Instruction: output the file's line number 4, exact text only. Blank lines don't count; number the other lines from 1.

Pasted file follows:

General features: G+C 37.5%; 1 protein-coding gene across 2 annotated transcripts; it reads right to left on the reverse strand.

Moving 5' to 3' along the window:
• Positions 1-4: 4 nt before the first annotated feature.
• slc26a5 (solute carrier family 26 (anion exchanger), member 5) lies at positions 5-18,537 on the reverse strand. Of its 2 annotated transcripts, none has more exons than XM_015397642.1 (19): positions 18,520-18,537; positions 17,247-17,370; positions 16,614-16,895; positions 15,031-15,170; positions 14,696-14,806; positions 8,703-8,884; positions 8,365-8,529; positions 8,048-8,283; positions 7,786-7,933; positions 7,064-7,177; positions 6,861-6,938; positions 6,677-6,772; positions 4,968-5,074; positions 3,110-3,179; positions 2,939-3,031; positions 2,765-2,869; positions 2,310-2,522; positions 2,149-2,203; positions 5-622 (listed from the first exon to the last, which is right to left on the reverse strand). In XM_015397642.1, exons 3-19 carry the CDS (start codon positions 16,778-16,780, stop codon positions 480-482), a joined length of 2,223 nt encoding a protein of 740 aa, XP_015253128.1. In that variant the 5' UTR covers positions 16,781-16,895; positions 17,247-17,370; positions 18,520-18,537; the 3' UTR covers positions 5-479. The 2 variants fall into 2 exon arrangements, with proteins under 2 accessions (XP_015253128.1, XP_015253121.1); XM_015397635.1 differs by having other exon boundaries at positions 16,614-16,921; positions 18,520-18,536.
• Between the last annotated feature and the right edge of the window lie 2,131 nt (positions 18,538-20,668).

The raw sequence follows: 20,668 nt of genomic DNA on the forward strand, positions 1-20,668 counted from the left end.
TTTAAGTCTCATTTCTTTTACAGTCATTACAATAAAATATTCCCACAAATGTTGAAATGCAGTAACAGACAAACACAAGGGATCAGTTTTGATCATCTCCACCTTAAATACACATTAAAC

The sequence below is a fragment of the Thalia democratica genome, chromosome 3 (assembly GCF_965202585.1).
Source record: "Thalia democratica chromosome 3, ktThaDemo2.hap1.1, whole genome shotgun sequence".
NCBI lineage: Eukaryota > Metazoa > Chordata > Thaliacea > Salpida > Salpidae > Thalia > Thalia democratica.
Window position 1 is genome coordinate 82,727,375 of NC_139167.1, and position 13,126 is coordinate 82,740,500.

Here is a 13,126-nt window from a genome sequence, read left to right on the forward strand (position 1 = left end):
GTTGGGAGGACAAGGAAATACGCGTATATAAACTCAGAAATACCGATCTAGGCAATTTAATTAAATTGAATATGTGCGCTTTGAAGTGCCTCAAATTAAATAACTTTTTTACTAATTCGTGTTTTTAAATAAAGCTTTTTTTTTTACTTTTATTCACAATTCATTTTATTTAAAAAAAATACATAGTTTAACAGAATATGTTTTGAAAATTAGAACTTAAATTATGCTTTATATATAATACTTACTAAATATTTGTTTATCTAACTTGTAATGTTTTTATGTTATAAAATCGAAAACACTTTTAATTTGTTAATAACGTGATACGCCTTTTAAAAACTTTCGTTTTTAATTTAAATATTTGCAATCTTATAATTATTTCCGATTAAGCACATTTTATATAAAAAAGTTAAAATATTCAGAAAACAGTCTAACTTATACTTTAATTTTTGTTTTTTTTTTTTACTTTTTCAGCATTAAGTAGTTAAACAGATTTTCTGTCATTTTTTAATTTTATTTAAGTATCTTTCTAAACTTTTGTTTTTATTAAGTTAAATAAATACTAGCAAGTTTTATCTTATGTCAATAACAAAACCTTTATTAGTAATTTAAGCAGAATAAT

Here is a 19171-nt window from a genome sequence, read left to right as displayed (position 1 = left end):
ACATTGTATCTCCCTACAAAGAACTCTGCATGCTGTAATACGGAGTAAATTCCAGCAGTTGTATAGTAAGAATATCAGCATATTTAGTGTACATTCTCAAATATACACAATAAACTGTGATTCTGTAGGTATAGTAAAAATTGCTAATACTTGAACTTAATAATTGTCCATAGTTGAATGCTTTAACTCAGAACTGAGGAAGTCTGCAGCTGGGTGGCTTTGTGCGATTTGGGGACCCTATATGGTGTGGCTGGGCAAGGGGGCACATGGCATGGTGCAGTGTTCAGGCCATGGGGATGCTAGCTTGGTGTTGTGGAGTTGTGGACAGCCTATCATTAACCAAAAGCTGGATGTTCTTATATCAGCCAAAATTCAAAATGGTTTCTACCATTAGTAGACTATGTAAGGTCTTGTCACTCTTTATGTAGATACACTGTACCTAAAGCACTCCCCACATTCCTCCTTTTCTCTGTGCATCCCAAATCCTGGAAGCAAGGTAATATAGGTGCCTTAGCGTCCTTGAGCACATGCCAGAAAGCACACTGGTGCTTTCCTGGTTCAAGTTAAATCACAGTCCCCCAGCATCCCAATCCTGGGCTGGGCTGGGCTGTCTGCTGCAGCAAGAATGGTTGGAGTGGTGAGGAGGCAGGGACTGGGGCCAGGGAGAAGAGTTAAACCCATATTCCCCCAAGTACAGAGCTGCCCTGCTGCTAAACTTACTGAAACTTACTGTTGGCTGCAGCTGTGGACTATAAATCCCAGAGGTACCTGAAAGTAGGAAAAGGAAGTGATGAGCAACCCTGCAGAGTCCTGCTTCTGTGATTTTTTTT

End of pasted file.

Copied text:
• slc26a5 (solute carrier family 26 (anion exchanger), member 5) lies at positions 5-18,537 on the reverse strand. Of its 2 annotated transcripts, none has more exons than XM_015397642.1 (19): positions 18,520-18,537; positions 17,247-17,370; positions 16,614-16,895; positions 15,031-15,170; positions 14,696-14,806; positions 8,703-8,884; positions 8,365-8,529; positions 8,048-8,283; positions 7,786-7,933; positions 7,064-7,177; positions 6,861-6,938; positions 6,677-6,772; positions 4,968-5,074; positions 3,110-3,179; positions 2,939-3,031; positions 2,765-2,869; positions 2,310-2,522; positions 2,149-2,203; positions 5-622 (listed from the first exon to the last, which is right to left on the reverse strand). In XM_015397642.1, exons 3-19 carry the CDS (start codon positions 16,778-16,780, stop codon positions 480-482), a joined length of 2,223 nt encoding a protein of 740 aa, XP_015253128.1. In that variant the 5' UTR covers positions 16,781-16,895; positions 17,247-17,370; positions 18,520-18,537; the 3' UTR covers positions 5-479. The 2 variants fall into 2 exon arrangements, with proteins under 2 accessions (XP_015253128.1, XP_015253121.1); XM_015397635.1 differs by having other exon boundaries at positions 16,614-16,921; positions 18,520-18,536.